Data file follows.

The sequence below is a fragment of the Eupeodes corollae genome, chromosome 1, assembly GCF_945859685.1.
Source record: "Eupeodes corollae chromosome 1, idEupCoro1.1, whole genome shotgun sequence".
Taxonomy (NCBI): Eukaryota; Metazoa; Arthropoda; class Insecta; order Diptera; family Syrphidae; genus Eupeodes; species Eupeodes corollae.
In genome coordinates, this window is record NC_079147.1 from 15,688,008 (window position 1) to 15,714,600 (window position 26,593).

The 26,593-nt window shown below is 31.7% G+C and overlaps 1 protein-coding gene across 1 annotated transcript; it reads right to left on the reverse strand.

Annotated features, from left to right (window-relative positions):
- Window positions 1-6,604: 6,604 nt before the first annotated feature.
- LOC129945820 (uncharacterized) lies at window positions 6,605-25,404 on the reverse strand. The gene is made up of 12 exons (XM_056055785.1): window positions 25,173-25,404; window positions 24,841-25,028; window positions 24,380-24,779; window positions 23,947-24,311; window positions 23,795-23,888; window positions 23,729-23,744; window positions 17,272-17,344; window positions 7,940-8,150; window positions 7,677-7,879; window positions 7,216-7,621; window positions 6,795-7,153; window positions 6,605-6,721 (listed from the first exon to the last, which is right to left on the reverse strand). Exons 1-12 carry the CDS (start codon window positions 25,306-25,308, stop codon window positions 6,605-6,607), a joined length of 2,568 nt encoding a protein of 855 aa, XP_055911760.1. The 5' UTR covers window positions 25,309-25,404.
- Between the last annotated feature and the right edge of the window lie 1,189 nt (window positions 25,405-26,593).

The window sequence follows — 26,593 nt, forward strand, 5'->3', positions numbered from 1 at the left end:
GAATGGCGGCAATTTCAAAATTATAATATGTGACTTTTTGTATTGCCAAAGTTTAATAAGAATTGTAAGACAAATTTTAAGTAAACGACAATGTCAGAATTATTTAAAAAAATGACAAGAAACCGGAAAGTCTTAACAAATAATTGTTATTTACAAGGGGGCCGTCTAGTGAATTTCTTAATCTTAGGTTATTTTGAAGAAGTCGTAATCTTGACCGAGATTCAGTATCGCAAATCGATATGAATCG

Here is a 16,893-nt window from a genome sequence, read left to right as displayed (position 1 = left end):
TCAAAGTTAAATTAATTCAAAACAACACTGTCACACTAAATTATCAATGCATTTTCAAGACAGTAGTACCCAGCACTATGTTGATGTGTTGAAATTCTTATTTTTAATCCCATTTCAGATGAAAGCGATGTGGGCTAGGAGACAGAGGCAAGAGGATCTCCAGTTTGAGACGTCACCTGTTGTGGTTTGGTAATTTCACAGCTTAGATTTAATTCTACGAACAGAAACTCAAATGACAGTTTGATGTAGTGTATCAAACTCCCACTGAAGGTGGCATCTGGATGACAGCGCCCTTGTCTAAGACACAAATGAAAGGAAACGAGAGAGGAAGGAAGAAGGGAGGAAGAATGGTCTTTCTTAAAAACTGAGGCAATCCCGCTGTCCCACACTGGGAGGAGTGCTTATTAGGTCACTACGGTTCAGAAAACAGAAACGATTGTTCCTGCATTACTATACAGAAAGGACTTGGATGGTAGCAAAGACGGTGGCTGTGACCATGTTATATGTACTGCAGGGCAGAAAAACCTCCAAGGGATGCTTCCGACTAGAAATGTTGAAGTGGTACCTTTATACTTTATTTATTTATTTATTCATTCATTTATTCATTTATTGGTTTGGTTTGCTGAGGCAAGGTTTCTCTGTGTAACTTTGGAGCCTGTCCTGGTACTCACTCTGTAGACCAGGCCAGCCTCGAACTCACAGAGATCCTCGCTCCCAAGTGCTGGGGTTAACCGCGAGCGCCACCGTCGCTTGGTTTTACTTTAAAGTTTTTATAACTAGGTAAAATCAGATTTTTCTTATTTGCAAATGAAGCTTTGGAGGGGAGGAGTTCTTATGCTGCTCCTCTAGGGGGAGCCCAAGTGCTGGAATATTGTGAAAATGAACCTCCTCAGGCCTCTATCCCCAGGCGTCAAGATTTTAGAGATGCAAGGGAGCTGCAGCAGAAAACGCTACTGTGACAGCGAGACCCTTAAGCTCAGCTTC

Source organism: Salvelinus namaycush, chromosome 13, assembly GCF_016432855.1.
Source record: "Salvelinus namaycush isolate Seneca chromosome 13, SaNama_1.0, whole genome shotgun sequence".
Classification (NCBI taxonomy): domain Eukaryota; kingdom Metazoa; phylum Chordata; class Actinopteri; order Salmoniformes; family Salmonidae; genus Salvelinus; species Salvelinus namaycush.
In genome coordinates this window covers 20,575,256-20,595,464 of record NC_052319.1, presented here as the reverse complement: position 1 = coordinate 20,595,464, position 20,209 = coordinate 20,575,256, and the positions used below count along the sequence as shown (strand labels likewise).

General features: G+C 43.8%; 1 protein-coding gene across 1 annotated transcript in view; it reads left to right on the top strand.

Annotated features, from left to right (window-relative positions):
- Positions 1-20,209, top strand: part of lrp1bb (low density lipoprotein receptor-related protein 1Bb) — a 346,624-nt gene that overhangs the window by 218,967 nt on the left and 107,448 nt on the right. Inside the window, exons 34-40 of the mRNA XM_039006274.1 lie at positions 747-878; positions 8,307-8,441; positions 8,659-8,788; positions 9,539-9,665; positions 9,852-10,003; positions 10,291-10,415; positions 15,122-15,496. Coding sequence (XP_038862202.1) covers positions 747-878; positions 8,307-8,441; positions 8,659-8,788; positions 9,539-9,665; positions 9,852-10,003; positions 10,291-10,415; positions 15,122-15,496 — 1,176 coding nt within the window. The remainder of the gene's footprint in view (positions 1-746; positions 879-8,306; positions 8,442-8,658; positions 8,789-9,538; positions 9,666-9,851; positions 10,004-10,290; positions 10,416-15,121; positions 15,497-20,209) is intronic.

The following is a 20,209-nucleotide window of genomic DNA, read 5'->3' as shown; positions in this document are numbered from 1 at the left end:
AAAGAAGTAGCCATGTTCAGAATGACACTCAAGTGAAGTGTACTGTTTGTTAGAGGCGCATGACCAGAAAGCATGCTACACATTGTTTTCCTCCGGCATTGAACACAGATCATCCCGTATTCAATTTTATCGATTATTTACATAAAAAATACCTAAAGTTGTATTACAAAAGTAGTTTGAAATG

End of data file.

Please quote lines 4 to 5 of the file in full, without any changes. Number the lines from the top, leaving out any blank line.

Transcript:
In genome coordinates, this window is record NC_079147.1 from 15,688,008 (window position 1) to 15,714,600 (window position 26,593).

The 26,593-nt window shown below is 31.7% G+C and overlaps 1 protein-coding gene across 1 annotated transcript; it reads right to left on the reverse strand.